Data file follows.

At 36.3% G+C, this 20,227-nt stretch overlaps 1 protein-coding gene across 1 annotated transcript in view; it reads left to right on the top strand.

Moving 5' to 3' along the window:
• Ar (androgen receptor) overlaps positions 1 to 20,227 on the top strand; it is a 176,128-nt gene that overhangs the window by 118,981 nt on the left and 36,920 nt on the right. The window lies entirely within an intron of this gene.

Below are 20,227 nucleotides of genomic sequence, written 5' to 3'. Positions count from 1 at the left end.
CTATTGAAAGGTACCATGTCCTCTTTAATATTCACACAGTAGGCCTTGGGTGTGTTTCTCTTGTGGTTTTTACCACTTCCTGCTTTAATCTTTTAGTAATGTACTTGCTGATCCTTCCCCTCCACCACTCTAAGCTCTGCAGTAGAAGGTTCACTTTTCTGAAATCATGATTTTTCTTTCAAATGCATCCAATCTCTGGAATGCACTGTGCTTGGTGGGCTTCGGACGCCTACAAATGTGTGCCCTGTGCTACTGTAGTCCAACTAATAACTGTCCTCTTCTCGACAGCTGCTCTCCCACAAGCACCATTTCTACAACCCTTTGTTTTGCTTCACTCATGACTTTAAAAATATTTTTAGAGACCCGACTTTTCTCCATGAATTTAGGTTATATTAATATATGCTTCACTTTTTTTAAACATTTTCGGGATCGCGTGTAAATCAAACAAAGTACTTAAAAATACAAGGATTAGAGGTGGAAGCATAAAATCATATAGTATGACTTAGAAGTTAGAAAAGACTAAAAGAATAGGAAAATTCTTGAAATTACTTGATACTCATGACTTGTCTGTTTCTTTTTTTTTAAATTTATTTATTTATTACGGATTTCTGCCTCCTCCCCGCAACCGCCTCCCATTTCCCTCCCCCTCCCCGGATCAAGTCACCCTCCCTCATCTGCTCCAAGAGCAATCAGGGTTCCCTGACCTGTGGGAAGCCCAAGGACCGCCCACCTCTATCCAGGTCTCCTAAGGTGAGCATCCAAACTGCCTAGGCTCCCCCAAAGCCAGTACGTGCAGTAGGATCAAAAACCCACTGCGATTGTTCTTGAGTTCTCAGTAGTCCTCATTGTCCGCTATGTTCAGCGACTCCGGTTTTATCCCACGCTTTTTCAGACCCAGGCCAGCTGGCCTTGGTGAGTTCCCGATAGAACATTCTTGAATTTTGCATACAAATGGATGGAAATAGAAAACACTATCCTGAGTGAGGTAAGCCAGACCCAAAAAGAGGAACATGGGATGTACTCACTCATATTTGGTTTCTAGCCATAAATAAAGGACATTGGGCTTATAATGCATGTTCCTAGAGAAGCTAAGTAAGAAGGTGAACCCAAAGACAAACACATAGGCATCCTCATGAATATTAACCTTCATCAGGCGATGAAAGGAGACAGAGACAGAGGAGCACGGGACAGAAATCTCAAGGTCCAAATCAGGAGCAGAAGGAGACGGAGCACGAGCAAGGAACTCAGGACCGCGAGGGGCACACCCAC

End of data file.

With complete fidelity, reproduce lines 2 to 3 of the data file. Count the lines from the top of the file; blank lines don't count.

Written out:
Moving 5' to 3' along the window:
• Ar (androgen receptor) overlaps positions 1 to 20,227 on the top strand; it is a 176,128-nt gene that overhangs the window by 118,981 nt on the left and 36,920 nt on the right. The window lies entirely within an intron of this gene.